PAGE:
As in Spinal Cord Injury (SCI) and Acquired Brain Injury (ABI), adjustment to a burn injury is a process. It involves a profound psychological adjustment. People injured by burns may experience
- Shock and disorientation
- Fear and anxiety
- Post-traumatic stress disorder
Issues specific to burns include:
- grief over loss of appearance or self-image;
- a drop in self-esteem;
- feelings of isolation or social phobia; and
- anxiety regarding their appearance and how people will react to it.
If you have been injured by burns, you may be capable of returning to work or taking care of your daily activities. Still, you could have emotional difficulties because of pain, emotional distress, and disfigurement.
- You may feel discomfort around your family and friends, leading to social withdrawal.
- Sleep disturbance is common, even after discharge from the hospital.
- If your injury was a result of an accident, you may have feelings of guilt and blame.
- You may be concerned about your ability to perform your job as well as before the injury.
- You may feel uncomfortable in the work place due to disfigurement. Your self- concept and the way you perceive your body might have changed.
- If you had burns over at least part of your body, it could have taken months of inpatient treatment and rehab interventions.
All of this can affect your emotional well-being.
For additional information about psychological reaction to burns, please contact a local mental health professional or view our list of resources.
Shock and Disorientation
Your immediate reaction to a severe burn may have been shock. Perhaps you appeared "distant" or felt "numb." This reaction is usually short-term, lasting a few days to a week.
Following the initial shock, you might experience emotional turmoil, nightmares of being burned again, sleep problems, or mental confusion and disorientation.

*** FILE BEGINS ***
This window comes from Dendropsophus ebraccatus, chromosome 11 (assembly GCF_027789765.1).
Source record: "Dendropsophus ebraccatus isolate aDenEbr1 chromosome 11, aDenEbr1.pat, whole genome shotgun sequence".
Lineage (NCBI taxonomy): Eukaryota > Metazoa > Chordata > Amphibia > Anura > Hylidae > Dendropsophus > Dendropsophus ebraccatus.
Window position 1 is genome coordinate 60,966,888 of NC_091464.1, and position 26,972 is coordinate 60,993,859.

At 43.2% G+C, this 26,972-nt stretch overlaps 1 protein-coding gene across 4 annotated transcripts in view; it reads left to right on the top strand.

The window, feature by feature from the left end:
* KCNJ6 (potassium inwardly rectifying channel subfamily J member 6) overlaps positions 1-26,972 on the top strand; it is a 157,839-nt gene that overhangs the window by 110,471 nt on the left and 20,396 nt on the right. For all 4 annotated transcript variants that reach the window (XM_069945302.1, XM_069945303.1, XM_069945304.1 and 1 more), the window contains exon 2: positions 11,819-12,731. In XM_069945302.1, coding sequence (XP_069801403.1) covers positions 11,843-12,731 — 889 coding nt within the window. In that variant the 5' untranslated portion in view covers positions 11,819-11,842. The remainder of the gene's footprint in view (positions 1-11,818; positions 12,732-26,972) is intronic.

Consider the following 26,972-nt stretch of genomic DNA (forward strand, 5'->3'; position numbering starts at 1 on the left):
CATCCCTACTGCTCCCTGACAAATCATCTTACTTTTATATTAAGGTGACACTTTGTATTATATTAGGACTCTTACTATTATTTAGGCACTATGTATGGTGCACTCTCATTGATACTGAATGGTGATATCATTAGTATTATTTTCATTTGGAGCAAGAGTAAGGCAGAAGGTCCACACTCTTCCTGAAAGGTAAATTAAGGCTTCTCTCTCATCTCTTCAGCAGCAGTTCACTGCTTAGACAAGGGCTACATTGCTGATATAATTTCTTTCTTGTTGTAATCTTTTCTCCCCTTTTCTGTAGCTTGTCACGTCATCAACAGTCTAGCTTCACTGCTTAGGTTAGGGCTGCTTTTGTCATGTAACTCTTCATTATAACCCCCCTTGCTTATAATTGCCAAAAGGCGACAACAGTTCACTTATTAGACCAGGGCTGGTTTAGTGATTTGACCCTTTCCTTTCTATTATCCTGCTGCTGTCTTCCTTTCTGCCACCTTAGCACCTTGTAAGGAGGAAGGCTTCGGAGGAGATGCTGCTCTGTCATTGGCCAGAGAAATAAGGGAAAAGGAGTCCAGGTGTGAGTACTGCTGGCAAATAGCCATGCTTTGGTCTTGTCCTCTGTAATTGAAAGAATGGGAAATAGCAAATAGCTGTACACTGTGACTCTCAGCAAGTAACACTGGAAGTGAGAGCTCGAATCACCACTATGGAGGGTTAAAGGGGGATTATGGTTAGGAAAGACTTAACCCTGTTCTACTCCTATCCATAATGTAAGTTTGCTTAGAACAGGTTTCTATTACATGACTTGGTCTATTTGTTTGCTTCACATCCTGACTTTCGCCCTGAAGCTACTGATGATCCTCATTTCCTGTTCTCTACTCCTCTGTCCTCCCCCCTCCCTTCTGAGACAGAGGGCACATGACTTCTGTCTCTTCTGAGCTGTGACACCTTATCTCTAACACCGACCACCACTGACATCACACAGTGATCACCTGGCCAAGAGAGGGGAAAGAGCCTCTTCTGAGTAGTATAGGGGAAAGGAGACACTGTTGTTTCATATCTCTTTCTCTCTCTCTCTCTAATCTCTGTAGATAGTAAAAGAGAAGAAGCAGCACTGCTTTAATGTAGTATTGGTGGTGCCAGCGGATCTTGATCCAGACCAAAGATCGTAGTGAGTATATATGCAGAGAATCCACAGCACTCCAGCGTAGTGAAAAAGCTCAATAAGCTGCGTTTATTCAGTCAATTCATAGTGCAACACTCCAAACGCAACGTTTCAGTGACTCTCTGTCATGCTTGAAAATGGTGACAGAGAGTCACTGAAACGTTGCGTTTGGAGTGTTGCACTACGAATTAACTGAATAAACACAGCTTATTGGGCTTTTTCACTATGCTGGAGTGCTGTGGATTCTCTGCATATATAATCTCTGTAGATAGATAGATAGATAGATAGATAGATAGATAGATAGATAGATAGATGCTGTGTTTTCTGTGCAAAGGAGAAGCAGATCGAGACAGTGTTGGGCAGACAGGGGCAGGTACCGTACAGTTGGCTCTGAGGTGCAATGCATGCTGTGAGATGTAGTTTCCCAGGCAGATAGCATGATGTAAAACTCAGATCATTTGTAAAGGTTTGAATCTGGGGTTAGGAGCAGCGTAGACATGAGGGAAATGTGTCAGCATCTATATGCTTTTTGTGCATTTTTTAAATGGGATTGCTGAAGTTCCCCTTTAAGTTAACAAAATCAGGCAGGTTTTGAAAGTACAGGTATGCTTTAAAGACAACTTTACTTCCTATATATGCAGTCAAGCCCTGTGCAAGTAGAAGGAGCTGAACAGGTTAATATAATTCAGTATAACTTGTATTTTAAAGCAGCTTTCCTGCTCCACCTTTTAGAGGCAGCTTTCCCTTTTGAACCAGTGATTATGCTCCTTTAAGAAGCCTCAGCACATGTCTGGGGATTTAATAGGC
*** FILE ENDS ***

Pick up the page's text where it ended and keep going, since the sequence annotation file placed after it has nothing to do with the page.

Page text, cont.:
The quality of your family support and your medical care are key factors that will influence your healing and adjustment. There may also be local burn support groups to help you with the difficulties of returning to home and work.
For additional information about shock/disorientation and burns, please contact a local mental health professional or view our list of resources.
Fear and Anxiety
There is little question that you experienced fear and anxiety from the burn. In fact, excessive anxiety helped create your initial shock reaction. You may find yourself expressing fear and anxiety in varied ways:
- Feeling anger and withdrawal.
- Being needy for safety, security, and nurturing.
- Reverting to childlike behaviors when dealing with stress.
- Becoming aggressive, demanding, tearful, and more dependent on others.
- Focusing on thoughts of survival, comfort, and treatment procedures, which can influence your fear.
At the same time, your family is also experiencing emotional shock, anxiety, fear, panic, and even guilt. They may feel helpless as they try to resume their lives and at the same time assist you with your needs.
For additional information about fear and anxiety and burns, please contact a local mental health professional or view ourlist of resources.
It is normal for you to grieve the loss of function and your body image, so depression is a common occurrence following a burn.
You may become very discouraged about what you can and can't do. Perhaps you think you won't be able to play with your children, or provide for their emotional needs in the future. You might worry that your appearance will upset your spouse, thus interfering with your marital and sexual relationship. You may think you'll never work again and will have serious financial problems.
If you remain depressed much of the time, have difficulty sleeping, worry about your situation, or suffer loss of appetite, you should call a mental health professional to assist you.
For additional information about depression and burns, please contact a local mental health professional or view ourlist of resources.
Guilt is another reaction you could be experiencing from a burn.
You may be thinking "I should have done something to prevent the burn," "I should not have done.....," or "I can't do anything right." Feelings of guilt can also be associated with depression.
If you are suffering such negative feelings, you may want to discuss your emotional condition with your doctor.
For additional information about guilt and burns, please contact a local mental health professional or view our list of resources.
Post-traumatic Stress Disorder
You could be at risk for post-traumatic stress disorder, especially if you had a thermal burn. Signs include
- Recurrent and intrusive recollections of the burn;
- Dreams of the event;
- Feeling like you are being burned again; or
- Psychological distress when the memory of the burn is triggered.
Even though the burn event has ended, you may still experience physical and mental suffering that is associated with it.
For additional information about posttraumatic stress disorder and burns, please contact a local mental health professional or view ourlist of resources.